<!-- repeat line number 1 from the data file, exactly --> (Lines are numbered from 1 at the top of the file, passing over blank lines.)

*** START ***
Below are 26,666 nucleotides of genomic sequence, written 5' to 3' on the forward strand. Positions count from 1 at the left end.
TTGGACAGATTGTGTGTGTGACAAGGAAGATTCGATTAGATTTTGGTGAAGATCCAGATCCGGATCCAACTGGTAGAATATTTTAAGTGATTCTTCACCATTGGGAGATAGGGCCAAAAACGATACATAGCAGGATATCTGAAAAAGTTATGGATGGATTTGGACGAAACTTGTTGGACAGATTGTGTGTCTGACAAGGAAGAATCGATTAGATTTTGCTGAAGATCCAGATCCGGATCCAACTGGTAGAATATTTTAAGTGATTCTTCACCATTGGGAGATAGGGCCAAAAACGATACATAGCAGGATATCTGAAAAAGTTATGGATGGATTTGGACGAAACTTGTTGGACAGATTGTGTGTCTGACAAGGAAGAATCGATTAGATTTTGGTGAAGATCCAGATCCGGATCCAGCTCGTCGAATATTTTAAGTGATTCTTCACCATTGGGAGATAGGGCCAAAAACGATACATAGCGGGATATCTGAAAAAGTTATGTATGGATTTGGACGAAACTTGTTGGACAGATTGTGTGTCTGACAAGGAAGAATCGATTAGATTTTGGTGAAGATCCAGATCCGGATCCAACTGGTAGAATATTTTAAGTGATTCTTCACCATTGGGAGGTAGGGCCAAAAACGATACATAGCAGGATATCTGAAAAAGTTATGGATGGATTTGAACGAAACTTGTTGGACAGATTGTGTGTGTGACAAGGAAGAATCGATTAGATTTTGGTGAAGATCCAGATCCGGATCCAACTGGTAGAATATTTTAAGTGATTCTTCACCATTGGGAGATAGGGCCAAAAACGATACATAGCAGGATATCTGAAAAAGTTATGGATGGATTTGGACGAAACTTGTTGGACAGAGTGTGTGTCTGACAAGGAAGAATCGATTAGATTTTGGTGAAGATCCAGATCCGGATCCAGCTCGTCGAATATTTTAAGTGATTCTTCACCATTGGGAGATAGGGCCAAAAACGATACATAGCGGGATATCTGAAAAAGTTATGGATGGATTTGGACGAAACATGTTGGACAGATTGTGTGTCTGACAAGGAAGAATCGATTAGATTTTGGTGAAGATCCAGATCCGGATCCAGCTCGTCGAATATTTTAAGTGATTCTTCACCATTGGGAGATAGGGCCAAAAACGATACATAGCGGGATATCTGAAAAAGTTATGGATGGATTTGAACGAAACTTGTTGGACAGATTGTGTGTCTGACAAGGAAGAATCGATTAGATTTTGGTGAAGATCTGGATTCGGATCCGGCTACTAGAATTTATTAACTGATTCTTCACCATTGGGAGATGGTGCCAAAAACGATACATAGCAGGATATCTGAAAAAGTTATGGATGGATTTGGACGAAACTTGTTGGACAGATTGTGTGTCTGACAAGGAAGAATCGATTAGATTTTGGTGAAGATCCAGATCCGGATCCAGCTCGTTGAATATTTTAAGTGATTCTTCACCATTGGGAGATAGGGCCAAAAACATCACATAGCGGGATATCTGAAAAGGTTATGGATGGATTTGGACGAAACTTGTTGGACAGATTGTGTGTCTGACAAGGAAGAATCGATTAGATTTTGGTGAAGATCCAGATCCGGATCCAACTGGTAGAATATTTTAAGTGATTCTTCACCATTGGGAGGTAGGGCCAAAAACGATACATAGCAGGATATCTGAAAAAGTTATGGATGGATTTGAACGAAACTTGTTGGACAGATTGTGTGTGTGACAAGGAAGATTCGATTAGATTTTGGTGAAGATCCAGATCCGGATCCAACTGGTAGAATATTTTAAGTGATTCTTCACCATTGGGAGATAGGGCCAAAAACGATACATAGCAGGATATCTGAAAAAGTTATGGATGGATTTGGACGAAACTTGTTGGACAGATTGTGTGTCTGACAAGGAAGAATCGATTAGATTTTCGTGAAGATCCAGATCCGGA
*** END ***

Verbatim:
Below are 26,666 nucleotides of genomic sequence, written 5' to 3' on the forward strand. Positions count from 1 at the left end.